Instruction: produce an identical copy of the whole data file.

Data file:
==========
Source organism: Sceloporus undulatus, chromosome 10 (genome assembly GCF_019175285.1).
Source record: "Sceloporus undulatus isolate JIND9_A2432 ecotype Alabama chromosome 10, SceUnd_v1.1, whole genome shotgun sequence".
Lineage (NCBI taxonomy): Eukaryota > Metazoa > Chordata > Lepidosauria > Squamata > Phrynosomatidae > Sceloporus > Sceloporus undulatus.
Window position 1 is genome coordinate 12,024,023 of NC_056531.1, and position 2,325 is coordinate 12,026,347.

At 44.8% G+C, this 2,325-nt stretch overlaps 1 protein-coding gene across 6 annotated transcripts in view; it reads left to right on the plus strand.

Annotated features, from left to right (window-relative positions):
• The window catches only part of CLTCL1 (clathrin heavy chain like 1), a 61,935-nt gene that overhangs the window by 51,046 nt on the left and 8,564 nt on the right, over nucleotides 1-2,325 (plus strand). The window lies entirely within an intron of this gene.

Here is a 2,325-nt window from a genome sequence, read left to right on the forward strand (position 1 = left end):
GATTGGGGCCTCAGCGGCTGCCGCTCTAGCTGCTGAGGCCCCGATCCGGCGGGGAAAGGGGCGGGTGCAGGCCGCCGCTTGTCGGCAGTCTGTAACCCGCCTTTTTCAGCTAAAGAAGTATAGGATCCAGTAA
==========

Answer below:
Source organism: Sceloporus undulatus, chromosome 10 (genome assembly GCF_019175285.1).
Source record: "Sceloporus undulatus isolate JIND9_A2432 ecotype Alabama chromosome 10, SceUnd_v1.1, whole genome shotgun sequence".
Lineage (NCBI taxonomy): Eukaryota > Metazoa > Chordata > Lepidosauria > Squamata > Phrynosomatidae > Sceloporus > Sceloporus undulatus.
Window position 1 is genome coordinate 12,024,023 of NC_056531.1, and position 2,325 is coordinate 12,026,347.

At 44.8% G+C, this 2,325-nt stretch overlaps 1 protein-coding gene across 6 annotated transcripts in view; it reads left to right on the plus strand.

Annotated features, from left to right (window-relative positions):
• The window catches only part of CLTCL1 (clathrin heavy chain like 1), a 61,935-nt gene that overhangs the window by 51,046 nt on the left and 8,564 nt on the right, over nucleotides 1-2,325 (plus strand). The window lies entirely within an intron of this gene.

Here is a 2,325-nt window from a genome sequence, read left to right on the forward strand (position 1 = left end):
GATTGGGGCCTCAGCGGCTGCCGCTCTAGCTGCTGAGGCCCCGATCCGGCGGGGAAAGGGGCGGGTGCAGGCCGCCGCTTGTCGGCAGTCTGTAACCCGCCTTTTTCAGCTAAAGAAGTATAGGATCCAGTAA